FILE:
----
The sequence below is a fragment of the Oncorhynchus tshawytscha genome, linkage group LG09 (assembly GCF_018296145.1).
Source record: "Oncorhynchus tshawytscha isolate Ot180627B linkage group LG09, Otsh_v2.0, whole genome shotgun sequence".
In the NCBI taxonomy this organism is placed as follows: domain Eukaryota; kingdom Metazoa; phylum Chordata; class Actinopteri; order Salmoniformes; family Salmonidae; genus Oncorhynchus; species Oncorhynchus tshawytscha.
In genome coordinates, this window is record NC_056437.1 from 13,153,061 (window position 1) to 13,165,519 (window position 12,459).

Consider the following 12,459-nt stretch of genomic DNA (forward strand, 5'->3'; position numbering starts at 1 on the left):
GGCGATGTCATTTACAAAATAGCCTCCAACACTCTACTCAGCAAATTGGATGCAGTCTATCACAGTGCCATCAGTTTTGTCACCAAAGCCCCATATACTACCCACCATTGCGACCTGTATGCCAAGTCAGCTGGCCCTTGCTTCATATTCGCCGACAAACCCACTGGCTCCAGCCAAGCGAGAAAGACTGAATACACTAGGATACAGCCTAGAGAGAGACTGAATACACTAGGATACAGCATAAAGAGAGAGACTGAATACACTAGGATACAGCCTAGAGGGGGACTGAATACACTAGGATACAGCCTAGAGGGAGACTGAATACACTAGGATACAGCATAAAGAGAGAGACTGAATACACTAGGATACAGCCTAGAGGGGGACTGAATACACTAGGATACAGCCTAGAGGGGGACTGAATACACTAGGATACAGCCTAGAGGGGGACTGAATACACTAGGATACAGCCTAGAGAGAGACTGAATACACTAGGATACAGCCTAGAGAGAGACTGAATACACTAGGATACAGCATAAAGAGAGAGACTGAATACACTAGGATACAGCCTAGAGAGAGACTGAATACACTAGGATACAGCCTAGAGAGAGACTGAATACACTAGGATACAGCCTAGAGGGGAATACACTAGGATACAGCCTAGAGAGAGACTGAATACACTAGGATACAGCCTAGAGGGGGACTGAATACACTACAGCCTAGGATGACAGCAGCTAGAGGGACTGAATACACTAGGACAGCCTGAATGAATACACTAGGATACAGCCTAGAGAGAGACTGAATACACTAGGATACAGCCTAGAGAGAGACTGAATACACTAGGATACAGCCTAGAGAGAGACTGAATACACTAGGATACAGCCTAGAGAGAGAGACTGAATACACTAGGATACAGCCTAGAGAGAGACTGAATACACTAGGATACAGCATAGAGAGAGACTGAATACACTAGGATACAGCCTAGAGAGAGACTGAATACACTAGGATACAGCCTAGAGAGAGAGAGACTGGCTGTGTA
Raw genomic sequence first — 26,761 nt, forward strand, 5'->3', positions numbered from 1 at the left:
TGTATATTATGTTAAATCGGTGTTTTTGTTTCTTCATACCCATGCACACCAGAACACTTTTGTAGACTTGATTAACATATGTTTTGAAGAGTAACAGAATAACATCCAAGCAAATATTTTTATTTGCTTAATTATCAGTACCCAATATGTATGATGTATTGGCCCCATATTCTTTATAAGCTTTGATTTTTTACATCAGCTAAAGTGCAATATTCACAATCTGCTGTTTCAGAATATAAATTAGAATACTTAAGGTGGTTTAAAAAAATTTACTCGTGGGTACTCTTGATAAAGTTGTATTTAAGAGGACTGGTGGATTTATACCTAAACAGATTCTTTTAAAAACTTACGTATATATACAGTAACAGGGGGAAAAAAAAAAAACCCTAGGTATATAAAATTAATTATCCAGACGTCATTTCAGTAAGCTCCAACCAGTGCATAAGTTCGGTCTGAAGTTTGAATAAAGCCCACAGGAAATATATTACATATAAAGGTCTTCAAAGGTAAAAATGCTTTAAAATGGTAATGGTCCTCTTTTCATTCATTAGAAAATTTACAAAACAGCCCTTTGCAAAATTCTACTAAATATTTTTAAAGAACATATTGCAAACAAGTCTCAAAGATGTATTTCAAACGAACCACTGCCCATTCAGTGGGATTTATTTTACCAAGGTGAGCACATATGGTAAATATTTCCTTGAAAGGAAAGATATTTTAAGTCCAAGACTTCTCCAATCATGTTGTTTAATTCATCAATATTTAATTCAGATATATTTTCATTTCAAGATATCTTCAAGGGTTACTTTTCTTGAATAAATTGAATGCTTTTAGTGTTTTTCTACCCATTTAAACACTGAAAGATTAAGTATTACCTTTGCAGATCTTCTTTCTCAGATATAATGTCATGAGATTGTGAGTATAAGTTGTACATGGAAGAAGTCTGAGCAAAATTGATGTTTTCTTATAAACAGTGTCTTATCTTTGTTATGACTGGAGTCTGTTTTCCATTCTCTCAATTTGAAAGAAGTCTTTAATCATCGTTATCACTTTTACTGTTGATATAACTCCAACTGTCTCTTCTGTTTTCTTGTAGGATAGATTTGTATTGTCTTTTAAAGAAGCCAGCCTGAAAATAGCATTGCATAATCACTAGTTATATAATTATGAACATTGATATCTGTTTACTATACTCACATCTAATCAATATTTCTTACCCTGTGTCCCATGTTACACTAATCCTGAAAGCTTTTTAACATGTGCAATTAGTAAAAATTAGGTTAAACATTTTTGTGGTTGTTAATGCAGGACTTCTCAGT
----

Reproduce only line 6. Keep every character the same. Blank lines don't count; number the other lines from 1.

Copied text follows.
GGCGATGTCATTTACAAAATAGCCTCCAACACTCTACTCAGCAAATTGGATGCAGTCTATCACAGTGCCATCAGTTTTGTCACCAAAGCCCCATATACTACCCACCATTGCGACCTGTATGCCAAGTCAGCTGGCCCTTGCTTCATATTCGCCGACAAACCCACTGGCTCCAGCCAAGCGAGAAAGACTGAATACACTAGGATACAGCCTAGAGAGAGACTGAATACACTAGGATACAGCATAAAGAGAGAGACTGAATACACTAGGATACAGCCTAGAGGGGGACTGAATACACTAGGATACAGCCTAGAGGGAGACTGAATACACTAGGATACAGCATAAAGAGAGAGACTGAATACACTAGGATACAGCCTAGAGGGGGACTGAATACACTAGGATACAGCCTAGAGGGGGACTGAATACACTAGGATACAGCCTAGAGGGGGACTGAATACACTAGGATACAGCCTAGAGAGAGACTGAATACACTAGGATACAGCCTAGAGAGAGACTGAATACACTAGGATACAGCATAAAGAGAGAGACTGAATACACTAGGATACAGCCTAGAGAGAGACTGAATACACTAGGATACAGCCTAGAGAGAGACTGAATACACTAGGATACAGCCTAGAGGGGAATACACTAGGATACAGCCTAGAGAGAGACTGAATACACTAGGATACAGCCTAGAGGGGGACTGAATACACTACAGCCTAGGATGACAGCAGCTAGAGGGACTGAATACACTAGGACAGCCTGAATGAATACACTAGGATACAGCCTAGAGAGAGACTGAATACACTAGGATACAGCCTAGAGAGAGACTGAATACACTAGGATACAGCCTAGAGAGAGACTGAATACACTAGGATACAGCCTAGAGAGAGAGACTGAATACACTAGGATACAGCCTAGAGAGAGACTGAATACACTAGGATACAGCATAGAGAGAGACTGAATACACTAGGATACAGCCTAGAGAGAGACTGAATACACTAGGATACAGCCTAGAGAGAGAGAGACTGGCTGTGTA